Zhang said that wine was a luxury in the Western Han Dynasty. Common people rarely had the chance to taste it and it was only popular among aristocrats.
Experts have also unearthed two 2,000-year-old bronze lamps that can "swallow" smoke in the tomb of "Haihunhou".
The lamps are both in the shape of a goose catching a fish in its mouth. The light is attached to the fish. Smoke emitted during the burning of wax can enter the bird's body via an opening on the fish, travel through its neck and be dissolved by water stored in its hollow belly. The lamps can be dismantled for cleaning and have swinging lamp shades to adjust brightness.
It shows that Chinese lamp makers were coming up with designs to reduce air pollution as early as the Western Han Dynasty.
A chessboard was also found in the "Haihunhou" tomb, according to Jiangnan City Daily. The chessboard is not complete, but was apparently used for playing games. According to experts, it resembles the modern game "go", but has yet to be fully identified. If the chessboard was for "go", it would be the earliest "go" chessboard unearthed in China.
A portrait of Confucius - earliest portrait of the ancient sage
Chinese archaeologists claimed on Nov 14 to have unearthed a portrait of Confucius from the "Haihunhou" tomb.
After they pieced together a broken lacquer screen found in the main chamber of the tomb, the archaeologists said, they restored two portraits, one of which is believed to be of Confucius.
"This is the earliest portrait of the ancient sage discovered so far," said Xin Lixiang, head of the excavation team and one of China's most authoritative archaeologists for the Qin and Han dynasties.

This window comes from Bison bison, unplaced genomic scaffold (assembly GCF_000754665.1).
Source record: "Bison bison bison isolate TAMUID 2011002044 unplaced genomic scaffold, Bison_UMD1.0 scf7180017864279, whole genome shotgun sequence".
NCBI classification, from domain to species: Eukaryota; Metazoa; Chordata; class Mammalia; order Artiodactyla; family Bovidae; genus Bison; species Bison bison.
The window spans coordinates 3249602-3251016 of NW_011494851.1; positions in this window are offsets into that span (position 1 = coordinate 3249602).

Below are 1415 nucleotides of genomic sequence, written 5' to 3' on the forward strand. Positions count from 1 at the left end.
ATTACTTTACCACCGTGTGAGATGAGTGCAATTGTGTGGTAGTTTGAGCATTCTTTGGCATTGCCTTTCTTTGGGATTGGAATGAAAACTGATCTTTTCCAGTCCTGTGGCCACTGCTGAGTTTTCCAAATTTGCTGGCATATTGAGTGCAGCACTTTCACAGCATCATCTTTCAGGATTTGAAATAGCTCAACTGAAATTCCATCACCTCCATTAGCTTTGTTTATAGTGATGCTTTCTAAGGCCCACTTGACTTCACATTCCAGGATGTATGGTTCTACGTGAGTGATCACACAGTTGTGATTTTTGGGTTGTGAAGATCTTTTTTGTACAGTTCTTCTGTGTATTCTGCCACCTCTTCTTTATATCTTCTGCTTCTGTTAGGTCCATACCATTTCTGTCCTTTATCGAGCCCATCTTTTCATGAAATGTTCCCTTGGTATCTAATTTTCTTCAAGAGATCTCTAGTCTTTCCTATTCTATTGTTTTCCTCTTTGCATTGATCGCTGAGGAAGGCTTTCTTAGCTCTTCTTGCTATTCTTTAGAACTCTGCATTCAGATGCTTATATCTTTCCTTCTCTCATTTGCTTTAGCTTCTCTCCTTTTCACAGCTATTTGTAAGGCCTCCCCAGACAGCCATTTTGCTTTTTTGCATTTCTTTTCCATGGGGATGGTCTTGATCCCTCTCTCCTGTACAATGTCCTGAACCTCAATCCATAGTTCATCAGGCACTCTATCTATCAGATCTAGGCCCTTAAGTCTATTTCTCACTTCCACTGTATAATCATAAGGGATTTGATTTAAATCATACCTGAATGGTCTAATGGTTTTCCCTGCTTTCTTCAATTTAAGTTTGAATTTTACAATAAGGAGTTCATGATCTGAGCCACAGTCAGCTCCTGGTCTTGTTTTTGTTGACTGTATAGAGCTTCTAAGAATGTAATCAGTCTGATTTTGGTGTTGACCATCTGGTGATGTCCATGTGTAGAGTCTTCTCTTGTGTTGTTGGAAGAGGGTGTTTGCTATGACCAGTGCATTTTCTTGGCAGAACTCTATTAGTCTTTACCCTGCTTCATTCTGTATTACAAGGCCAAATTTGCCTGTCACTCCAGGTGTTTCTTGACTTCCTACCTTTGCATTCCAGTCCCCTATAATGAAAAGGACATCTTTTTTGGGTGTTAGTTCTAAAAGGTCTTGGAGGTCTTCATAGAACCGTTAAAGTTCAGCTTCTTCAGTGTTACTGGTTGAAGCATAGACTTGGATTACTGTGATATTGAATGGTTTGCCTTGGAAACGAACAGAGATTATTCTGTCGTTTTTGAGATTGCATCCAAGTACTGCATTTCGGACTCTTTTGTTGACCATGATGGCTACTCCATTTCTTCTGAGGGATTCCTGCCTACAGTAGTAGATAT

Before the new finding was reported, experts believed the oldest Confucius portrait was on a mural found in a tomb chamber in Dongping county in East China's Shandong province. The mural dates back to the Eastern Han Dynasty (AD 25-220).
Vehicles and sacrificed horses
Vehicles and sacrificed horses were found in a tomb in Jiangxi's "Haihunhou" tomb, the only tomb excavated in south of Yangtze River with real vehicles.
Five well-preserved horse-drawn vehicles have been found, each with four sacrificed horses, and more than 3,000 accessories embellished with gold and silver.
According to archaeologist Xin Lixiang, vehicles with four horses indicate that the owner of the vehicle was among those of the highest status in the Han Dynasty.
Several jade pendants were discovered on Nov 18 near the main coffin in the central mausoleum of "Haihunhou" tomb. One of the jade items, around 10 cm long and 7 cm wide, is in a heart-shape decorated with dragon and phoenix patterns. The jade, which is of fine quality, despite being buried for over 2,000 years, still looks elegant.
Archaeologists have so far unearthed more than 10,000 heritage pieces from the tombs since 2011, including chariots, bronze cooking utensils, wine vessels, lamps and ancient coins. More than 110 selected historical relics from the cemetery are on display to the public at Jiangxi Provincial Museum in Nanchang for a week starting from Monday.
Still, more excavation and research is ongoing and more important relics may be found in the following days. The archaeological team reveals that the owner of the tomb will be officially announced on December 25.